85 F3d 335 Schneider v. Delo

85 F.3d 335

Eric Adam SCHNEIDER, Appellant,
Paul DELO, Appellee.

No. 95-2969.

United States Court of Appeals,
Eighth Circuit.

Submitted April 8, 1996.
Decided May 30, 1996.
Rehearing and Suggestion for Rehearing En Banc Denied July 25, 1996.

Laura B. Allen, St. Louis, Missouri, argued, for appellant.

Frank A. Jung, Assistant U.S. Attorney, Jefferson City, Missouri, argued, for appellee.

Before RICHARD S. ARNOLD, Chief Judge, WOLLMAN and HANSEN, Circuit Judges.


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Eric Adam Schneider, who is under sentence of death for the murders of Richard Schwendemann and Ronald Thompson, appeals from the District Court's1 denial of his petition for habeas corpus. We affirm.



In order to place Schneider's legal arguments in context, we begin by briefly summarizing the facts of the crime.2


On January 7, 1985, Schneider and two friends, David Morgan and Charles Palmer, visited the home of Roland Johnson. While there, Schneider, who was carrying a sawed-off .22 caliber rifle, said that he "had to do a job or rob somebody." On January 11, Schneider borrowed twenty dollars from Johnson. He told Johnson that he was "planning something" and would repay Johnson on January 13. On the afternoon of January 12, Schneider, Palmer, and Morgan were seen leaving Palmer's apartment. They returned later that night, carrying personal property that had belonged to the victims, Richard Schwendemann and Ronald Thompson. Patricia Woodside, who had agreed to purchase the victims' video-cassette recorder, commented that Schneider had "made a killing." Schneider responded, "Yes. A couple of them."


The next morning, Schneider and Morgan discussed their crime with Patrick Schaffer. Schneider stated that after he, Palmer, and Morgan had arrived at the victims' home, they bound the victims and moved them to the basement. After Schwendemann started "getting tough," Schneider shot him in the back. Palmer slit Thompson's throat. Schneider and Palmer went upstairs and asked Morgan to watch the victims. But Morgan wandered away and when he returned, Thompson was missing. Morgan yelled for Schneider. Schneider and Morgan found Thompson staggering on the poolside patio and saw him fall into the pool.


When the police arrived at the victims' home, they discovered Schwendemann's body in the basement and Thompson's in the swimming pool. Schwendemann had two broken ribs and had been shot in the back and forehead with bullets from Schneider's gun. Thompson had fifteen stab wounds to his neck, scalp, chest, side, and back.


The jury found Schneider guilty of two counts of first-degree murder, two counts of armed criminal action, first-degree robbery, and first-degree burglary. It recommended two sentences of death, finding that the murders were committed for the purpose of receiving money or some other thing of monetary value, that the murders involved torture or depravity of mind, and that Schneider committed the murders while carrying out a first-degree burglary.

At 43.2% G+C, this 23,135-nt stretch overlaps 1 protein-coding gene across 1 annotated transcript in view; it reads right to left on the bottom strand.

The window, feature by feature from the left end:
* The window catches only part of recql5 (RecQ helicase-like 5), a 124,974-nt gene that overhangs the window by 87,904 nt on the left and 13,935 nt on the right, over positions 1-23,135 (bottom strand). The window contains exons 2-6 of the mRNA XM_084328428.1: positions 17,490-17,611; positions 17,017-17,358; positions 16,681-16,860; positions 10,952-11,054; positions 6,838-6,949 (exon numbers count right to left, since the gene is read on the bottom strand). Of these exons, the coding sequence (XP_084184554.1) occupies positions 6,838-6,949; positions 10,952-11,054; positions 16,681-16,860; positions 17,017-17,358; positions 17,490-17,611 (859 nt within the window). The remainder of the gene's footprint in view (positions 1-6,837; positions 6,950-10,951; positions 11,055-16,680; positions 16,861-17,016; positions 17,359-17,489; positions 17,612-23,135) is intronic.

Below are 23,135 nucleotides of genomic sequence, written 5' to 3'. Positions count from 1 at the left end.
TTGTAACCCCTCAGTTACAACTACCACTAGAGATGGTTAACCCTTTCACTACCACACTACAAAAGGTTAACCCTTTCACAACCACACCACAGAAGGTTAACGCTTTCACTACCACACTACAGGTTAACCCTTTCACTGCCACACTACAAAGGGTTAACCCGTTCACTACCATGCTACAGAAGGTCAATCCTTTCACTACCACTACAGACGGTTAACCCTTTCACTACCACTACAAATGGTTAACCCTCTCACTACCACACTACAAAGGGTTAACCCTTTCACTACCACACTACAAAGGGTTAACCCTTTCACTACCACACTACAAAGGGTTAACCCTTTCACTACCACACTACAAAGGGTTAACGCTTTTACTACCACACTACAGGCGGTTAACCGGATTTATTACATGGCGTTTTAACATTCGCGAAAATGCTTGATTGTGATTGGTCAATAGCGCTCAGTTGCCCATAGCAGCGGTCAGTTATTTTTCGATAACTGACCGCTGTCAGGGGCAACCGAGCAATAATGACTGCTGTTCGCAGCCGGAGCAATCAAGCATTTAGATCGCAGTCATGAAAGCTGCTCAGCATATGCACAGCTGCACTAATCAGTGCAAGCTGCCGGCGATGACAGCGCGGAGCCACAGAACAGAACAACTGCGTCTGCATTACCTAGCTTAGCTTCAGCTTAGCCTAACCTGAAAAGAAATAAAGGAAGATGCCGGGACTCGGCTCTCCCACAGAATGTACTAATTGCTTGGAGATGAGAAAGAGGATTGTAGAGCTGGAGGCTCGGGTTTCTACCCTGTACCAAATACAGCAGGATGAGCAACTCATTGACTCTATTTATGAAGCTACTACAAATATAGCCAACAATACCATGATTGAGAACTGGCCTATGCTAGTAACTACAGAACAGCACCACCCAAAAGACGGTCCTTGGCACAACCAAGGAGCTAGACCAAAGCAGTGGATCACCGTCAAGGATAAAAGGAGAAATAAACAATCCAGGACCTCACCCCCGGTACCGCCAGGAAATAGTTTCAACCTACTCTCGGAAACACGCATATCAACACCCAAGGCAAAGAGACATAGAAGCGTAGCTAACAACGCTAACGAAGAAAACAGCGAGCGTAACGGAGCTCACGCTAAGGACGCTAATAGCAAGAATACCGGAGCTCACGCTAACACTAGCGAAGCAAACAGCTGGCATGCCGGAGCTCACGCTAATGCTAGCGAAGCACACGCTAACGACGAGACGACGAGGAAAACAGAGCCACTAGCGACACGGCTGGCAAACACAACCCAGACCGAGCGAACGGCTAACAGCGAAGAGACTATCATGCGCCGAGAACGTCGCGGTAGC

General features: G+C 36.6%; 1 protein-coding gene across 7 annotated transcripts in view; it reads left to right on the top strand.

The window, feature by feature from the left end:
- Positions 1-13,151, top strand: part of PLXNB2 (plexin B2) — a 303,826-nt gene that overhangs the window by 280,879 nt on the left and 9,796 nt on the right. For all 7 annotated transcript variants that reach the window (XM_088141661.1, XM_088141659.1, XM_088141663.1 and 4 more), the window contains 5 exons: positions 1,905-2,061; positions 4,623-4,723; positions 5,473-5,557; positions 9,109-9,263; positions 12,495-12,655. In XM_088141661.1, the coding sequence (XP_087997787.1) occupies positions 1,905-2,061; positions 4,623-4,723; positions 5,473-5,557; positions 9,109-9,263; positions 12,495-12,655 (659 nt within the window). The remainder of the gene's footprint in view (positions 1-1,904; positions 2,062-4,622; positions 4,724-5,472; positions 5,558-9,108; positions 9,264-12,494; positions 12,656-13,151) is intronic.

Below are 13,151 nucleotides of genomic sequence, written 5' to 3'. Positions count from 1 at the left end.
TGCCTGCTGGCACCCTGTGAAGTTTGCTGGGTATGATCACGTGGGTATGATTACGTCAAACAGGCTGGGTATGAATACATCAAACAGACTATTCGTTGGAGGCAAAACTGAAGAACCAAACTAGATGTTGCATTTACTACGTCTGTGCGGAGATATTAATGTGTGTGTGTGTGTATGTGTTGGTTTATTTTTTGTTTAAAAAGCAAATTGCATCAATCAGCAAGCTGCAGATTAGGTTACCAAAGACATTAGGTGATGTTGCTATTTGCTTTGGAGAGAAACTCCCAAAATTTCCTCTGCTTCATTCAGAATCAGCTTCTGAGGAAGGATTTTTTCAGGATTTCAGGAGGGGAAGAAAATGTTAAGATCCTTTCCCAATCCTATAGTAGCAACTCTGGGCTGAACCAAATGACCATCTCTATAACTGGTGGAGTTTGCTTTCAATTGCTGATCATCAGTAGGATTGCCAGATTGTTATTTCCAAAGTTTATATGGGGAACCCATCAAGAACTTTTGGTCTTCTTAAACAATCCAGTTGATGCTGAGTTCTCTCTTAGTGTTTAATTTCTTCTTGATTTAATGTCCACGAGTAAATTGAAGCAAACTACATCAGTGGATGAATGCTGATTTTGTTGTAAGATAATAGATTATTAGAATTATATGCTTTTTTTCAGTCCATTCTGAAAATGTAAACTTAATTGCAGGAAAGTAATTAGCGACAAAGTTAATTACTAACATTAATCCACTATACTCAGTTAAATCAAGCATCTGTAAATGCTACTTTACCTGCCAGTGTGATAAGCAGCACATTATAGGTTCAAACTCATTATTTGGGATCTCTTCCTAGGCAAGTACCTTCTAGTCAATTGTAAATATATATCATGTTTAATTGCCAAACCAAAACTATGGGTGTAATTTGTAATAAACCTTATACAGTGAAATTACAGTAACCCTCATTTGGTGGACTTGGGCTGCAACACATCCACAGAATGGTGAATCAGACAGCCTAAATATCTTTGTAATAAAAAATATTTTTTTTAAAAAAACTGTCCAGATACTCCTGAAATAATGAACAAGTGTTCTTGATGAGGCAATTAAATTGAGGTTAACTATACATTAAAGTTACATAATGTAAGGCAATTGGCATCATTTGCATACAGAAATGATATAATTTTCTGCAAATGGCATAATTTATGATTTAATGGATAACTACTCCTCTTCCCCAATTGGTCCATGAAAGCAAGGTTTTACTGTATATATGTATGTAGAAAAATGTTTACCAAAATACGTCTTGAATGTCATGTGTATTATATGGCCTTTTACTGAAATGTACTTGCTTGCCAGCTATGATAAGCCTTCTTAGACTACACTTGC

The Missouri Supreme Court affirmed Schneider's convictions and sentence. State v. Schneider, 736 S.W.2d 392 (Mo.1987) (en banc), cert. denied, 484 U.S. 1047, 108 S.Ct. 786, 98 L.Ed.2d 871 (1988). Schneider unsuccessfully sought post-conviction relief under Mo.S.Ct.R. 29.15, and the Missouri Supreme Court affirmed. Schneider v. State, 787 S.W.2d 718(Mo.) (en banc), cert. denied, 498 U.S. 882, 111 S.Ct. 231, 112 L.Ed.2d 186 (1990). Schneider then filed a petition for a writ of habeas corpus, which the District Court denied. Schneider v. Delo, 890 F.Supp. 791 (E.D.Mo.1995).

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On appeal, Schneider raises three arguments. He claims that he was denied his Sixth Amendment right to effective assistance of counsel at the guilt and penalty phases of his trial; that the prosecutor made a number of improper statements during closing argument; and that the trial court unconstitutionally refused to permit him to introduce certain mitigating evidence at the penalty phase.



Schneider argues that he did not receive effective assistance of counsel because his lawyer failed to have him examined by a psychiatrist and, at the penalty phase, presented only limited testimony regarding his social history.



Before addressing the substance of Schneider's argument that his counsel was ineffective for failing to investigate his mental condition, we must first decide whether part of this claim is procedurally barred. In the appeal from the denial of his Rule 29.15 motion for post-conviction relief, Schneider alleged:


The trial court clearly erred in denying appellant's motion to vacate sentence because counsel was ineffective in failing to seek a mental evaluation in mitigation of punishment.... Appellant was prejudiced in that the jury was denied important information on which to base a life sentence, particularly his capacity for feeling, remorse, and rehabilitation.


Resp. Ex. K at 11. The state contends that because Schneider mentioned only the prejudice he may have suffered during the penalty phase of his trial, he is procedurally barred from raising the issue of ineffective assistance of counsel at the guilt phase. See Engle v. Isaac, 456 U.S. 107, 129, 102 S.Ct. 1558, 1572, 71 L.Ed.2d 783 (1982) ("when a procedural default bars state litigation of a constitutional claim, a state prisoner may not obtain federal habeas relief absent a showing of cause and actual prejudice").


The requirement that federal habeas claims must have been presented in state court is not meant to trap a petitioner who has poor drafting skills. The stakes in habeas cases are too high for a game of legal "gotcha." Accordingly, in deciding whether a habeas claim has been fairly presented in state court, we "have not applied an unreasonable standard." Kenley v. Armontrout, 937 F.2d 1298, 1302 (8th Cir.), cert. denied, 502 U.S. 964, 112 S.Ct. 431, 116 L.Ed.2d 450 (1991). We require that the "same factual arguments and legal theories should be present in both the state and federal claims." Ibid.